Good for him:

WASHINGTON, D.C. — In one of the most public tests of his political skills since taking office in July, Sen. Al Franken pushed through an amendment Tuesday that would withhold defense contracts from companies like Halliburton if they restrict their employees from taking workplace sexual assault, battery and discrimination cases to court.

"Article 1 Section 8 of our Constitution gives Congress the right to spend money for the welfare of our citizens. Because of this, Chief Justice Rehnquist wrote, ‘Congress may attach conditions on the receipt of federal funds and has repeatedly employed that power to further broad policy objectives,’" Franken said. "That is why Congress could pass laws cutting off highway funds to states that didn’t raise their drinking age to 21. That’s why this whole bill [the Defense Appropriations bill] is full of limitations on contractors — what bonuses they can give and what kind of health care they can offer. The spending power is a broad power and my amendment is well within it."

Franken then described the case that prompted his amendment, that of former Halliburton employee Jamie Leigh Jones, who alleged in 2007 that she was raped by multiple co-workers while serving in Iraq in 2005.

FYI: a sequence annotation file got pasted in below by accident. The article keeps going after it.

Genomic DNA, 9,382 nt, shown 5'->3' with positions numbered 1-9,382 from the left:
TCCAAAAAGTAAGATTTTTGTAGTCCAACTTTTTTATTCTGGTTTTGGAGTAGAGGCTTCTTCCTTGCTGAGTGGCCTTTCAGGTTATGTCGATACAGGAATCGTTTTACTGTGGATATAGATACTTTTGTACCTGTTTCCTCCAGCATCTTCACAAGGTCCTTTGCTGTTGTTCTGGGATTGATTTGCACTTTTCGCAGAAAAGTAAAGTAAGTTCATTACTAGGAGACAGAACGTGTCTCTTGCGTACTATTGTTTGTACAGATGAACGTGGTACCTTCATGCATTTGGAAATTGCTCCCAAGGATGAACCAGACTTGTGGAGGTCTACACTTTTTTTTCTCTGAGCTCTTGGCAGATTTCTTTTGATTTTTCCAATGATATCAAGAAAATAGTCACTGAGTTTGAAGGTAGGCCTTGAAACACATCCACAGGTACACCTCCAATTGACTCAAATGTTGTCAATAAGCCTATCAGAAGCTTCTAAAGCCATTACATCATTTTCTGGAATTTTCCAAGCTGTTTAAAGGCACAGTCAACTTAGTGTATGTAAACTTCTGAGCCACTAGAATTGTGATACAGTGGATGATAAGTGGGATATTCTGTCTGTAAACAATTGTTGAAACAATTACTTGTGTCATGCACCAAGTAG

Although Jones sought to take Halliburton and its former subsidiary KBR to court, her employment agreement required her to pursue her claim through arbitration instead. Arbitration is a process in which a designated third-party (often chosen by the company) reviews the case and makes a judgment outside of the court system. Under binding arbitration agreements, there is usually no way, or very limited ways, to appeal the decision.

Halliburton and KBR have disputed Jones’ claims.

"The constitution gives everybody the right to due process of law," Franken said. "And today, defense contractors are using fine print in their contracts do deny women like Jamie Leigh Jones their day in court… The victims of rape and discrimination deserve their day in court [and] Congress plainly has the constitutional power to make that happen."

(Via Feministe). Sen. Franken has a keen grasp of the powers granted to Congress under the spending clause, and the comparative ease of using it, rather than direct regulation or legislation, to encourage or discourage particular behavior.

As Stuart Smalley says, "It’s easier to put on slippers than to carpet the entire world."